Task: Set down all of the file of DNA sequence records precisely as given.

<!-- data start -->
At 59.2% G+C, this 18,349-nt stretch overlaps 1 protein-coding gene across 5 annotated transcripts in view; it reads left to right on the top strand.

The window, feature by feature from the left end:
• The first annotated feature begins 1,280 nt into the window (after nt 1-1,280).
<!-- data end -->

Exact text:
At 59.2% G+C, this 18,349-nt stretch overlaps 1 protein-coding gene across 5 annotated transcripts in view; it reads left to right on the top strand.

The window, feature by feature from the left end:
• The first annotated feature begins 1,280 nt into the window (after nt 1-1,280).